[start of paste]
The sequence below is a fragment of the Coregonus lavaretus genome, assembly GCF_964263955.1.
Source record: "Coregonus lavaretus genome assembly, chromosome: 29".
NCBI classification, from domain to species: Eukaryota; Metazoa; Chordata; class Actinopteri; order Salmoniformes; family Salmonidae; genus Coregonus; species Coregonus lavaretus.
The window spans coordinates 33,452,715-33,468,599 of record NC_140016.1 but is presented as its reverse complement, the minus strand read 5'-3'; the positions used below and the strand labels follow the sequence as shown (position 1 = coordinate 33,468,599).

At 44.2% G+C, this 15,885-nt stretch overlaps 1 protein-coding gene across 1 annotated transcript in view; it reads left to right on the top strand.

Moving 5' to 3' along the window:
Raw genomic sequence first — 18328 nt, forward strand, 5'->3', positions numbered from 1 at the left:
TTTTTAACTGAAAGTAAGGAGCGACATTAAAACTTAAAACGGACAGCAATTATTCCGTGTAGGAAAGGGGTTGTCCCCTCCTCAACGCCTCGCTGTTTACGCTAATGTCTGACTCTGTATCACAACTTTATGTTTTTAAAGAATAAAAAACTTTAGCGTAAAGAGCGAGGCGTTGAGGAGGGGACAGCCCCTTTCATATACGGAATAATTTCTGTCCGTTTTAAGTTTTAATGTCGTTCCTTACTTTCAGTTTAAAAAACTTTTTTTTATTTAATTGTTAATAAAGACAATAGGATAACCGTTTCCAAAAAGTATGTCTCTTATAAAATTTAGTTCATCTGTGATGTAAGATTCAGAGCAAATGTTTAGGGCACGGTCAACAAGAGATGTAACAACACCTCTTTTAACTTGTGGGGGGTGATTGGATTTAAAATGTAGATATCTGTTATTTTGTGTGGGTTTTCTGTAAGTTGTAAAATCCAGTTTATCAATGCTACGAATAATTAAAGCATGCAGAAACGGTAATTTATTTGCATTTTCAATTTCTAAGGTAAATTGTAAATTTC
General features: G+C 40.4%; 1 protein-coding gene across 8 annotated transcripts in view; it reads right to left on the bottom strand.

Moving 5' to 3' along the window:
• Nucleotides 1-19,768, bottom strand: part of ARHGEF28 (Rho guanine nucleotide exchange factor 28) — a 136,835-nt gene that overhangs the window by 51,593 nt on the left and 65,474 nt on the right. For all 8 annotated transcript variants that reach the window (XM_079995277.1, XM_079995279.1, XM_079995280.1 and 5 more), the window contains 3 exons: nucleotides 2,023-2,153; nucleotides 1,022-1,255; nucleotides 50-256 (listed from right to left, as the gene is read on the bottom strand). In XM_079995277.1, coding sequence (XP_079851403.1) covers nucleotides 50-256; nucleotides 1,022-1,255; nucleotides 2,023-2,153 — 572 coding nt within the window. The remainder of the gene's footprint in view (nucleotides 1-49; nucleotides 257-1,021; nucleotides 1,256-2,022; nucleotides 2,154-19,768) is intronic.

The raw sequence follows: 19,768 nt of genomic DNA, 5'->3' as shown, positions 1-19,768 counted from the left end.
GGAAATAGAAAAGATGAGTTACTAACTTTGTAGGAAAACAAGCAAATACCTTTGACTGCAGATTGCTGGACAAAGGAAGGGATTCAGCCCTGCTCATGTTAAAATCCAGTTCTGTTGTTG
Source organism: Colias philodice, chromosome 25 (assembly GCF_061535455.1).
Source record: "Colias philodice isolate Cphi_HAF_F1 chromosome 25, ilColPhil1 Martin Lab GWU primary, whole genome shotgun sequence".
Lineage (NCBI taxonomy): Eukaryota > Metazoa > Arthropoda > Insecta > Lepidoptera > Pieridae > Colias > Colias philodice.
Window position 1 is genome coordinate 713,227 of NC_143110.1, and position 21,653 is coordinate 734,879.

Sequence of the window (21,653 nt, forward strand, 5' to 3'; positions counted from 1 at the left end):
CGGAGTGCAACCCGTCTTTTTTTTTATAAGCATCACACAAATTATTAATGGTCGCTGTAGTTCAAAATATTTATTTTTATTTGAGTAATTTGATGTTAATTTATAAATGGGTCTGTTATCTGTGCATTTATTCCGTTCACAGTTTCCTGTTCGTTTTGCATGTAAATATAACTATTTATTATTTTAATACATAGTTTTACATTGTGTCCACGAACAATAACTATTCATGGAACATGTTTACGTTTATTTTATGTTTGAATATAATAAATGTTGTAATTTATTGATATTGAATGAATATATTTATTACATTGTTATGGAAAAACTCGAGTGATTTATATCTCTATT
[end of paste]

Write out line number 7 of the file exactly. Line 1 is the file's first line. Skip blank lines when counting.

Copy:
Raw genomic sequence first — 18328 nt, forward strand, 5'->3', positions numbered from 1 at the left: